"What he did to me is a crime": Cuomo accuser goes public, demands prosecution

Go figure that Melissa DeRosa wants to take a powder now. It’s easy to push back against “Executive Assistant #1,” and to spread innuendo about faceless accusers. With Andrew Cuomo’s accusers now going to the police — and with Brittany Commisso going public — the heat will go up not just for resignations but for prosecutions.

“What he did to me was a crime,” Commisso told CBS News:

CBS started airing clips of this interview yesterday to promote its appearance this morning. Is that what pushed DeRosa into resigning, as one panelist here claims? That seems a bit doubtful; the AG report is damning, and Commisso’s public testimony in this interview doesn’t add any specific new allegations. It does, however, make it more difficult to dismiss or minimize Commisso or her allegations.

Commisso took direct aim at Cuomo’s main defense too, saying his handsiness and groping were anything but cultural normalcy:

“I would never on my own get up and initiate a hug with the governor,” Ms. Commisso said in a joint interview with “CBS This Morning” and the Albany Times Union.

Ms. Commisso also criticized the governor for saying in his defense that he commonly hugs, kisses and touches people in an effort to put them at ease. His actions toward her, she said, made her uncomfortable.

“To me and the other women that he did this to, oh, it was not normal,” Ms. Commisso said. “It was not welcomed, and it was certainly not consensual.”

The alleged sexual assault took place in the governor’s mansion, which is why Commisso filed a criminal complaint in Albany. If true, there’s no question of misunderstanding or “cultural” considerations:

According to the report, one of Mr. Cuomo’s aides told Ms. Commisso to attend to the governor at his Executive Mansion office, where she said he pulled her into a close hug.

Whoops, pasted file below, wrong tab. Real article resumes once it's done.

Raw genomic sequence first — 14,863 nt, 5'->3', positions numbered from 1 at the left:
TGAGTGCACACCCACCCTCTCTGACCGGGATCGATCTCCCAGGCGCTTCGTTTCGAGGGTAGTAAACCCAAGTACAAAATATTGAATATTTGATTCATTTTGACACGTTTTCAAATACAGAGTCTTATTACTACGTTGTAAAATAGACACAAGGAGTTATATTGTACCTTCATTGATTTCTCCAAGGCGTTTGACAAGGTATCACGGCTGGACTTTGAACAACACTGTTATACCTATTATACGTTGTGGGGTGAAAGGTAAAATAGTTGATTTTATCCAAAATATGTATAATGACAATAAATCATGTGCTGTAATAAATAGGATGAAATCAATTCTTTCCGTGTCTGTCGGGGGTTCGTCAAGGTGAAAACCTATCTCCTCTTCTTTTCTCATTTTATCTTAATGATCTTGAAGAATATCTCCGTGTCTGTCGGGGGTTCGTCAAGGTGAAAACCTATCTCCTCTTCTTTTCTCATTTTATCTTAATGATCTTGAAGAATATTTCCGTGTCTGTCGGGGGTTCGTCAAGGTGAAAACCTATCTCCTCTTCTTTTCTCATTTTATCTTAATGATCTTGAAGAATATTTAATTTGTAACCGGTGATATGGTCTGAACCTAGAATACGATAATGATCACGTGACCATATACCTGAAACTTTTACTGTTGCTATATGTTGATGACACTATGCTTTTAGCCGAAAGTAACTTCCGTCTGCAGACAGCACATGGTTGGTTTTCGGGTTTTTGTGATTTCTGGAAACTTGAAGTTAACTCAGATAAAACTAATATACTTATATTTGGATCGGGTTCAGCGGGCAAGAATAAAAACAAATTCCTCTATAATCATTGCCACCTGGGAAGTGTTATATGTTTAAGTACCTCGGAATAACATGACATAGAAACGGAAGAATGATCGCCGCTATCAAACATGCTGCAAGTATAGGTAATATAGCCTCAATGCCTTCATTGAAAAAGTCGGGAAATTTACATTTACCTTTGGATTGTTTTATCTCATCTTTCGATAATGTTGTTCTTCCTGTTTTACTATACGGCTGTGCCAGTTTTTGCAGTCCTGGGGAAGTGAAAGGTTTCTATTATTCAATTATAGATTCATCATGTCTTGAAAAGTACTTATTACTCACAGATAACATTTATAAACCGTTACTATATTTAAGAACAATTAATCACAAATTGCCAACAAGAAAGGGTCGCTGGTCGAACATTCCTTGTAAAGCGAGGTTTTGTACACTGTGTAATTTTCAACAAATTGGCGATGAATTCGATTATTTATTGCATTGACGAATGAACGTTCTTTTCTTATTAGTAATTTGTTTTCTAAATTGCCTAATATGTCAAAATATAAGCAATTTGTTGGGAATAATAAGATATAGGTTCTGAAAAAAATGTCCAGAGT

Ms. Commisso said in the interview that she was afraid a staffer might walk in and get the wrong idea and told Mr. Cuomo, “you’re going to get us in trouble.”

She said that Mr. Cuomo then slammed the door shut, and slipped his hand under her shirt and grabbed her breast.

The governor, she said, “shut the door so hard to the point where I thought for sure, someone downstairs must think if they heard that, ‘what is going on?’” …

In his defense, Mr. Cuomo told investigators that Ms. Commisso was the “initiator” of any hugs between them, the report said. He said that he went along with the hugs because he did not “want to make anyone feel awkward about anything.”

Even if one accepts Commisso’s testimony — and it does seem both compelling and consonant with Cuomo’s narcissism — this will be a difficult case to prosecute. It’s going to come down to her word against Cuomo’s on the specific assault, and the documentary evidence is mixed. Attorney General Letitia James clearly believes that the assault took place, but prosecutors will explain patiently that there’s a very large difference between what you believe and what you can prove. That’s not to say a jury might not return a guilty verdict, but Cuomo’s attorneys will argue reasonable doubt all day long.

In the context of impeachment, however, Commisso may have more luck. Impeachment and removal are political processes, not criminal, and the legislature can extend as much or as little benefit of doubt to Cuomo as they see fit. Unlike with most criminal charges, they can add up uncharged behavior as part of their deliberations to give weight to allegations such as Commisso’s.

Cuomo had better start calculating that up and decide whether he wants public hearings that will engender all sorts of sympathies for his accusers while destroying what little is left of his reputation. Melissa DeRosa made that calculation, clearly.